Addressing the ESG Data Challenge

In his new blog, Eagle’s Australian-based Director of Client Services, Manu Sathananthavel, discusses the growing prominence of ESG factors in the investment process and the accompanying data challenges this presents. He reveals how a data-centric approach can help firms effectively integrate and ensure the quality of ESG data and highlights how Eagle’s clients, such as First State Investments, are using Eagle for their ESG reporting.

Manu Sathananthavel, Director of Client Services – Australia


In recent years, we have witnessed a surge in interest in environmental, social and governance (ESG) considerations among asset managers. Despite attempts to define and standardise ESG factors, most notably by the United Nations which set up the Principles for Responsible Investment (PRI) in 2006, best practice still hasn’t fully emerged and reporting from region to region remains inconsistent. Furthermore, there is little consensus around the measurement of ESG factors, scoring and definitions many of which are more subjective than other performance measures, and there is little in the way of formal regulation to shape that consensus. As a result, the collection and reconciliation of high quality data are among the key challenges facing asset managers as they look to improve their ESG reporting.

Interest in ESG and impact investing is being driven by a number of factors. First, asset owners and investors are keen to have a positive impact on society and the environment. Issues like climate change have forced their way up the agenda in recent years while high-profile man-made environmental disasters such as the Deepwater Horizon oil spill in 2010 and the Vale/BHP Billiton iron mine collapse in Brazil in 2015 have also brought ESG into sharper focus for investors.

There is also a mounting body of evidence that suggests ESG factors can help mitigate risk and have a positive effect on long-term performance. Firms with better ESG ratings have been found to carry lower firm-specific risks. Certainly there are plenty of high profile examples of companies demonstrating poor ESG practices that have seen detrimental impact on share price. Furthermore, research conducted by Deutsche Asset Management and the University of Hamburg at the end of last year, for example, established a positive relationship between ESG and corporate financial performance.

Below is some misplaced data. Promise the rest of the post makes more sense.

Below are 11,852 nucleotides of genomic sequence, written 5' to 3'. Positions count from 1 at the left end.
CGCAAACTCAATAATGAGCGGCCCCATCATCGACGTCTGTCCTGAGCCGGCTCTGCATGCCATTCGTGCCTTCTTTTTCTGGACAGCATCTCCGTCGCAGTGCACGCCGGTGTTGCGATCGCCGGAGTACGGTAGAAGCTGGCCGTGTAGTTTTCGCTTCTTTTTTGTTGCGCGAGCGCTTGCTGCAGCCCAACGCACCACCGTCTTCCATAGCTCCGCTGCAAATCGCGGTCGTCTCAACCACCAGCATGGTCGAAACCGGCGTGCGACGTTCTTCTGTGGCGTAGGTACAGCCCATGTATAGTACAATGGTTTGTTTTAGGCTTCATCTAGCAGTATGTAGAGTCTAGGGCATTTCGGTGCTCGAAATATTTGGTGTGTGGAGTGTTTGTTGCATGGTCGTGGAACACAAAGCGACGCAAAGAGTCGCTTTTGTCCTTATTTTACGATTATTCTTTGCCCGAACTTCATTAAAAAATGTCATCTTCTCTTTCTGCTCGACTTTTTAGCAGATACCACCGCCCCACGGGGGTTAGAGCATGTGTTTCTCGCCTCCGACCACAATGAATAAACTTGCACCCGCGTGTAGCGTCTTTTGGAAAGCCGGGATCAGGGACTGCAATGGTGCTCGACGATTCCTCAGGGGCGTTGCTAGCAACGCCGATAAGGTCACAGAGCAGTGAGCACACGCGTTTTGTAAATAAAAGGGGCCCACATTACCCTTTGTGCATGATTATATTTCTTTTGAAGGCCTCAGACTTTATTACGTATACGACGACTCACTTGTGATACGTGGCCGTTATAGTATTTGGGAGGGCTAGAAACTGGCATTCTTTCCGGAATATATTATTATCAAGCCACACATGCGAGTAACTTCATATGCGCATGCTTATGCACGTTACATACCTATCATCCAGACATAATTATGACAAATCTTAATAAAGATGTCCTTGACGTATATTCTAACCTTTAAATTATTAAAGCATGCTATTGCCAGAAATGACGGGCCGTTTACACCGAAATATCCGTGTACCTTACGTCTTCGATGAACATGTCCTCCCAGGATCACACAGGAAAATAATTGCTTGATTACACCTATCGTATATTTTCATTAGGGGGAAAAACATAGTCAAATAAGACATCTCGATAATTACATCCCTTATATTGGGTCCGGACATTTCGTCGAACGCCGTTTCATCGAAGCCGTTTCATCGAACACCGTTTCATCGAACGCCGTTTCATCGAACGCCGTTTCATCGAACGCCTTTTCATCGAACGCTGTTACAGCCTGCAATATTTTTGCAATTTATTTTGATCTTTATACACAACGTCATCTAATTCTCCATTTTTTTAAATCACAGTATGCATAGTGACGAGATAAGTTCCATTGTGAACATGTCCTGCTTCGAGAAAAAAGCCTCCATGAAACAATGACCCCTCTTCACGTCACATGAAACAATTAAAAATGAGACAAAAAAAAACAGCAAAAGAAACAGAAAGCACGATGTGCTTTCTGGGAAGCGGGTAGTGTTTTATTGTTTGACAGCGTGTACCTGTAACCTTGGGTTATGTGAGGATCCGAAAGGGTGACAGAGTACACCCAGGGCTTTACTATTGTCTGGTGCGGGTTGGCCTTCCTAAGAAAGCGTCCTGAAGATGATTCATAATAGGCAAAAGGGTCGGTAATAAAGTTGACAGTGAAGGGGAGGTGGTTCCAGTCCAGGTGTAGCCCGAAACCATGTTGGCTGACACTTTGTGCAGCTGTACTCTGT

As a result, ESG considerations are increasingly finding their way into the investment decision-making process. This is highlighted in the 2015 EY Global Institutional Investor Survey, which reveals that the percentage of investors who considered corporate social responsibility ‘essential’ or ‘important’ when making investment decisions rose from 35% in 2014 to 59% in 2015.

Despite an increased focus, there are a host of data issues that present significant challenges for asset managers when it comes to integrating ESG factors into investment decision-making and client reporting. There are no specific regulations covering ESG risk measures with the result that disclosure is largely voluntary for corporations. Indeed, there is not even a unified definition of ESG. Within E, S and G, there are multiple variables or indicators that could be taken into account. At one end of the spectrum it may cover CO2 emissions, which is relatively simple to measure but, depending on the investments in question, it may also include more intangible factors that contribute to ‘making a positive contribute to society’, such as local community relations, which cannot be so easily compared from one company to the next. If this didn’t complicate matters enough, many of the factors requiring consolidation are ‘softer’ than standard financial ones and not so easy to quantify, thereby introducing an element of subjectivity into reporting. As a result, ESG factors are inconsistently reported making the collection of consistent and accurate data – and the reconciliation of it at a portfolio level – a tricky process.

This is where a data-centric approach, like Eagle’s, can help. With a central repository firms have the ability to integrate and validate all data from multiple sources at a security level. With this baseline, firms are able to identify and analyse the relevant ESG factors they wish to measure for reporting purposes, either in isolation or presented alongside other financial factors. For example, Eagle works with First State Investments, a global investment manager that incorporates ESG data from Sustainalytics and MSCI into Eagle from which they are able to report, on extract, a view of ESG quality at a portfolio level. This is used to provide insight to the investment teams and reporting to their Investment Assurance team and its Global Responsible Investment Steering Group in order to more effectively incorporate ESG factors into its investment governance oversight and processes. In the future it will also be used to enhance its client reporting. The flexibility of Eagle’s performance measurement system also enables firms to build their own custom tables and benchmarks based on the ESG factors that suit their unique needs and risk strategies.

ESG looks like it’s here to stay as part of the investment decision-making process for asset managers but while definitive reporting standards have yet to emerge, data quality and consistency remains a significant hurdle for portfolio managers. In its absence, firms that adopt a data-centric approach to data management are at an advantage as it provides a way to compile, integrate and identify the relevant ESG factors from which to build their reports.

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